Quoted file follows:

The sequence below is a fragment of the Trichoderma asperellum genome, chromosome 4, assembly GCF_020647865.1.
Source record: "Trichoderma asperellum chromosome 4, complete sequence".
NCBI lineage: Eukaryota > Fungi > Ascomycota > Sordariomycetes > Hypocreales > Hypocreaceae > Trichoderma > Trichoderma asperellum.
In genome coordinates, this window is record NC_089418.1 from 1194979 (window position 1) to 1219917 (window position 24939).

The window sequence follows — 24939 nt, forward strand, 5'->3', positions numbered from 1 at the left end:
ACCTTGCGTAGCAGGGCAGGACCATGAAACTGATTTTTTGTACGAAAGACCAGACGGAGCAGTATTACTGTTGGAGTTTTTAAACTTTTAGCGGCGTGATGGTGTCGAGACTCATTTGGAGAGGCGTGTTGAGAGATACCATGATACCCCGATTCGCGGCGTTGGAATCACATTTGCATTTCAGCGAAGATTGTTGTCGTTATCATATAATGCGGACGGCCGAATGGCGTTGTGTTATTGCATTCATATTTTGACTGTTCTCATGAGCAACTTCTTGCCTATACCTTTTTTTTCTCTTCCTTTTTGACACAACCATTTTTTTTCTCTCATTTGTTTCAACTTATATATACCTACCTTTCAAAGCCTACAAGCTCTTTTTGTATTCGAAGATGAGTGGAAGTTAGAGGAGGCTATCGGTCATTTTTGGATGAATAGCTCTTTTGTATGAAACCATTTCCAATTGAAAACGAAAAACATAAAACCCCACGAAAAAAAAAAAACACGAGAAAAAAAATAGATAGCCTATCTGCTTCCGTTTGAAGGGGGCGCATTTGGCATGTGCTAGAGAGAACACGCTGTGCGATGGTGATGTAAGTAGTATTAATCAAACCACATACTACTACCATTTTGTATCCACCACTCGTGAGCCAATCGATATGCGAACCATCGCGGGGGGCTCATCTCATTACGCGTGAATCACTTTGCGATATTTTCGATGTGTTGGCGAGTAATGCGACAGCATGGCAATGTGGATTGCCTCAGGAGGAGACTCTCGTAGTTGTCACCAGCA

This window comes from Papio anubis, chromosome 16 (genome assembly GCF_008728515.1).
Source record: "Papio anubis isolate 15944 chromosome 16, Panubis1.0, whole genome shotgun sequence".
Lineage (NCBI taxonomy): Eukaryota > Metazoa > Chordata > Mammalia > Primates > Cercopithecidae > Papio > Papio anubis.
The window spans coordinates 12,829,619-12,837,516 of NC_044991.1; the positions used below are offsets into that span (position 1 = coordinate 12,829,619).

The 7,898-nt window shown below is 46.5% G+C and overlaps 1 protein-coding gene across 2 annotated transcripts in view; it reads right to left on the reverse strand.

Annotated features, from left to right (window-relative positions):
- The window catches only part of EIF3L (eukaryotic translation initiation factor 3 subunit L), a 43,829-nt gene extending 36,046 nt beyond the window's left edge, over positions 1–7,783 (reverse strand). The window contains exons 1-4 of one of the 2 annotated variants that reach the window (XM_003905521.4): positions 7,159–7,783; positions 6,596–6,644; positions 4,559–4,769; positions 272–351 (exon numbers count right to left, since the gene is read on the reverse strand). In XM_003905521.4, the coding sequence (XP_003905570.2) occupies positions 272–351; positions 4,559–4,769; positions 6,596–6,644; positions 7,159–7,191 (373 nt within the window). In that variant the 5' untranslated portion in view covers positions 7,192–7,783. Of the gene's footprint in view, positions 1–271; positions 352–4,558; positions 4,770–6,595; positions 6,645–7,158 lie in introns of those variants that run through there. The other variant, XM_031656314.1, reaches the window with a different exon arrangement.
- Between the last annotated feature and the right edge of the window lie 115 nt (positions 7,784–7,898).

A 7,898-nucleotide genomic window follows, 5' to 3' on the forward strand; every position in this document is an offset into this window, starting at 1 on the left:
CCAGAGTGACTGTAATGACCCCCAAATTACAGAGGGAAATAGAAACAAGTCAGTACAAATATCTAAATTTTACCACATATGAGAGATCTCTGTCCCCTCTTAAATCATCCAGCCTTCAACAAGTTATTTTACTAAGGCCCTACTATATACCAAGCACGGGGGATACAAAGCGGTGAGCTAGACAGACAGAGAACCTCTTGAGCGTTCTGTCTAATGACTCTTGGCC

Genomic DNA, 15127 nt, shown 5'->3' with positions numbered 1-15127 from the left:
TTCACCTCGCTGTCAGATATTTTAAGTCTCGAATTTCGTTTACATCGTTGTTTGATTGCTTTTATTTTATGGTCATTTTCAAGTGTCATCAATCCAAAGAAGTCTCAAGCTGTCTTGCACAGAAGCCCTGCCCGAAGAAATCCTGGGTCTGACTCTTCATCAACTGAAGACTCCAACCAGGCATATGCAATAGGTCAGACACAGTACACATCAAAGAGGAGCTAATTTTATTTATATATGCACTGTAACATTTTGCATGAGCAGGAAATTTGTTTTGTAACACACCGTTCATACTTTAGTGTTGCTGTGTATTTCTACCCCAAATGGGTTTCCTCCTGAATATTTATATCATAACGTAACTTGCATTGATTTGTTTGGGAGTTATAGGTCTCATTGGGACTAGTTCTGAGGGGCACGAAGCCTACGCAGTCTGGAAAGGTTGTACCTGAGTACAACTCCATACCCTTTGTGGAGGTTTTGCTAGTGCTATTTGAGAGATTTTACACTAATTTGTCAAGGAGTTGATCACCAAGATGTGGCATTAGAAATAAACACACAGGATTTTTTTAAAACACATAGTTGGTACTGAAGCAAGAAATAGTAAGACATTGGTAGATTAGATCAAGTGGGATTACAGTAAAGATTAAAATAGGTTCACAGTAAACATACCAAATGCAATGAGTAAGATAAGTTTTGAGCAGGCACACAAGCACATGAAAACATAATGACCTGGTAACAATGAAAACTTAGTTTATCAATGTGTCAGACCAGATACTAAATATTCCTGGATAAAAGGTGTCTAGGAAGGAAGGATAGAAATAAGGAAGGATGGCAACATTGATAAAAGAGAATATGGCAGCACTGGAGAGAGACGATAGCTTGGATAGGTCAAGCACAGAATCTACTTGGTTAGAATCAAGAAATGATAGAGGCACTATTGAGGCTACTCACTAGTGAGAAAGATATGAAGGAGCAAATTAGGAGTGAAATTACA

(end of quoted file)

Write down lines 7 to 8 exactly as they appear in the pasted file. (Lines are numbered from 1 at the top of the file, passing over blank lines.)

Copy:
This window comes from Papio anubis, chromosome 16 (genome assembly GCF_008728515.1).
Source record: "Papio anubis isolate 15944 chromosome 16, Panubis1.0, whole genome shotgun sequence".